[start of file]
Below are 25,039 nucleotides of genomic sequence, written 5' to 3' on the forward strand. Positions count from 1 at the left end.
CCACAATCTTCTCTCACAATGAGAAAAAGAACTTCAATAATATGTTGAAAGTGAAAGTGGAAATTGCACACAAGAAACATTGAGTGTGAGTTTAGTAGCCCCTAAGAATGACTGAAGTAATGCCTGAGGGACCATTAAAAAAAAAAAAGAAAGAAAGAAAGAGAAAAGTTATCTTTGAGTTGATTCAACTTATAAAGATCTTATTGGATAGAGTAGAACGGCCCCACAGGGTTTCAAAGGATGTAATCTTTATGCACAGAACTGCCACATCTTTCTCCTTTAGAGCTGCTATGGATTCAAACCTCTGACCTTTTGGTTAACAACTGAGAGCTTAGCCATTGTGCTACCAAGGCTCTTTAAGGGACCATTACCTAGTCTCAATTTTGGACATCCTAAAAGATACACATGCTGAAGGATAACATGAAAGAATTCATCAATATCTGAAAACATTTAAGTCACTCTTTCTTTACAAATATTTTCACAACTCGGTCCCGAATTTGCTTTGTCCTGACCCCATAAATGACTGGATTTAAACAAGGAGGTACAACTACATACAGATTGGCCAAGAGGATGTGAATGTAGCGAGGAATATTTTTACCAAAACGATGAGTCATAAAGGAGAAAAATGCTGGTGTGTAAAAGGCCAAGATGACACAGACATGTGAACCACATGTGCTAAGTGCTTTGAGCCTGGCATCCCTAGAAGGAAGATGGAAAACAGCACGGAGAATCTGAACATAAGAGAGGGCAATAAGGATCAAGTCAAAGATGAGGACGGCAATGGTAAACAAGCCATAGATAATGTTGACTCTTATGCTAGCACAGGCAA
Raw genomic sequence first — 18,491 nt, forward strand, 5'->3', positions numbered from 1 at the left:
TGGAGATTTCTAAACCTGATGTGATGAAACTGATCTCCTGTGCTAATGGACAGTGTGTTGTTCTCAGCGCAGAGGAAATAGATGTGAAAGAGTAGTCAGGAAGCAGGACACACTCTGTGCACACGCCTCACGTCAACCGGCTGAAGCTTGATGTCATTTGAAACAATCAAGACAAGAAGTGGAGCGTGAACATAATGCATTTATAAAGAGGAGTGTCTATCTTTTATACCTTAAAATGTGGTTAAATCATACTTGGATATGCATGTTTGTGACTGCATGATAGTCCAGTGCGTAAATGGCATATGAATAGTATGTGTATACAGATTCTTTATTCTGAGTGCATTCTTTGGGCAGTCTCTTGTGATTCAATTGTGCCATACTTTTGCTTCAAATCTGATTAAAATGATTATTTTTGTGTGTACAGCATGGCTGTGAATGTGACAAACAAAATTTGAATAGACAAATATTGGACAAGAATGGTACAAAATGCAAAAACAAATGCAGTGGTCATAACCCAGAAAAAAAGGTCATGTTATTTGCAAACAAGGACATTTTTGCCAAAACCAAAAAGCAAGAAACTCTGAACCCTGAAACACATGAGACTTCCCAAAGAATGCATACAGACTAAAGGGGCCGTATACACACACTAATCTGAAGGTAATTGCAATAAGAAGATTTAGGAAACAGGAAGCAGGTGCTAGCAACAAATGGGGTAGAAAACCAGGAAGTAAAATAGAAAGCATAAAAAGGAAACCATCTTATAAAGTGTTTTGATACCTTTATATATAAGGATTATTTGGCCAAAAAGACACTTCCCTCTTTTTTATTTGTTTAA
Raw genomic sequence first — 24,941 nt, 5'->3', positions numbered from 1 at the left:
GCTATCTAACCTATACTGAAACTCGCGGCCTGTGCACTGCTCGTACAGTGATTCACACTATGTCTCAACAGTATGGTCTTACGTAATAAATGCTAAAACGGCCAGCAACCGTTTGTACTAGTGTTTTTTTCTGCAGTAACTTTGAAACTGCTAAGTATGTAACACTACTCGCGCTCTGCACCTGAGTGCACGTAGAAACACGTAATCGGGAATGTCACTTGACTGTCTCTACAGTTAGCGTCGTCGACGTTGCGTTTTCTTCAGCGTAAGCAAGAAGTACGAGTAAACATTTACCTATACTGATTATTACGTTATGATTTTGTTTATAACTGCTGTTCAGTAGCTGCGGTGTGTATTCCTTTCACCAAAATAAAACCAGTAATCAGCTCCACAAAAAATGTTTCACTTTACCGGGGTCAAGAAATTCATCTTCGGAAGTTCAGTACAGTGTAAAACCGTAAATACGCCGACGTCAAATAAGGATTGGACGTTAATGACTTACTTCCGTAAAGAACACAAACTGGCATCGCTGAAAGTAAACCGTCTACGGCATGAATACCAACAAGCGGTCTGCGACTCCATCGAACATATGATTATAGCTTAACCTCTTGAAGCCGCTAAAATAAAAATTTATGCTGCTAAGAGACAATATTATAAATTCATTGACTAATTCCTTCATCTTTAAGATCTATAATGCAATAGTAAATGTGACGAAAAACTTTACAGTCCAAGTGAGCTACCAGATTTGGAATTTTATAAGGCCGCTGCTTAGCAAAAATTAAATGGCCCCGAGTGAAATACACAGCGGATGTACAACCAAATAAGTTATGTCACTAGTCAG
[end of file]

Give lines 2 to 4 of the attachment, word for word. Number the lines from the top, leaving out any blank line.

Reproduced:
CCACAATCTTCTCTCACAATGAGAAAAAGAACTTCAATAATATGTTGAAAGTGAAAGTGGAAATTGCACACAAGAAACATTGAGTGTGAGTTTAGTAGCCCCTAAGAATGACTGAAGTAATGCCTGAGGGACCATTAAAAAAAAAAAAGAAAGAAAGAAAGAGAAAAGTTATCTTTGAGTTGATTCAACTTATAAAGATCTTATTGGATAGAGTAGAACGGCCCCACAGGGTTTCAAAGGATGTAATCTTTATGCACAGAACTGCCACATCTTTCTCCTTTAGAGCTGCTATGGATTCAAACCTCTGACCTTTTGGTTAACAACTGAGAGCTTAGCCATTGTGCTACCAAGGCTCTTTAAGGGACCATTACCTAGTCTCAATTTTGGACATCCTAAAAGATACACATGCTGAAGGATAACATGAAAGAATTCATCAATATCTGAAAACATTTAAGTCACTCTTTCTTTACAAATATTTTCACAACTCGGTCCCGAATTTGCTTTGTCCTGACCCCATAAATGACTGGATTTAAACAAGGAGGTACAACTACATACAGATTGGCCAAGAGGATGTGAATGTAGCGAGGAATATTTTTACCAAAACGATGAGTCATAAAGGAGAAAAATGCTGGTGTGTAAAAGGCCAAGATGACACAGACATGTGAACCACATGTGCTAAGTGCTTTGAGCCTGGCATCCCTAGAAGGAAGATGGAAAACAGCACGGAGAATCTGAACATAAGAGAGGGCAATAAGGATCAAGTCAAAGATGAGGACGGCAATGGTAAACAAGCCATAGATAATGTTGACTCTTATGCTAGCACAGGCAA
Raw genomic sequence first — 18,491 nt, forward strand, 5'->3', positions numbered from 1 at the left:
TGGAGATTTCTAAACCTGATGTGATGAAACTGATCTCCTGTGCTAATGGACAGTGTGTTGTTCTCAGCGCAGAGGAAATAGATGTGAAAGAGTAGTCAGGAAGCAGGACACACTCTGTGCACACGCCTCACGTCAACCGGCTGAAGCTTGATGTCATTTGAAACAATCAAGACAAGAAGTGGAGCGTGAACATAATGCATTTATAAAGAGGAGTGTCTATCTTTTATACCTTAAAATGTGGTTAAATCATACTTGGATATGCATGTTTGTGACTGCATGATAGTCCAGTGCGTAAATGGCATATGAATAGTATGTGTATACAGATTCTTTATTCTGAGTGCATTCTTTGGGCAGTCTCTTGTGATTCAATTGTGCCATACTTTTGCTTCAAATCTGATTAAAATGATTATTTTTGTGTGTACAGCATGGCTGTGAATGTGACAAACAAAATTTGAATAGACAAATATTGGACAAGAATGGTACAAAATGCAAAAACAAATGCAGTGGTCATAACCCAGAAAAAAAGGTCATGTTATTTGCAAACAAGGACATTTTTGCCAAAACCAAAAAGCAAGAAACTCTGAACCCTGAAACACATGAGACTTCCCAAAGAATGCATACAGACTAAAGGGGCCGTATACACACACTAATCTGAAGGTAATTGCAATAAGAAGATTTAGGAAACAGGAAGCAGGTGCTAGCAACAAATGGGGTAGAAAACCAGGAAGTAAAATAGAAAGCATAAAAAGGAAACCATCTTATAAAGTGTTTTGATACCTTTATATATAAGGATTATTTGGCCAAAAAGACACTTCCCTCTTTTTTATTTGTTTAA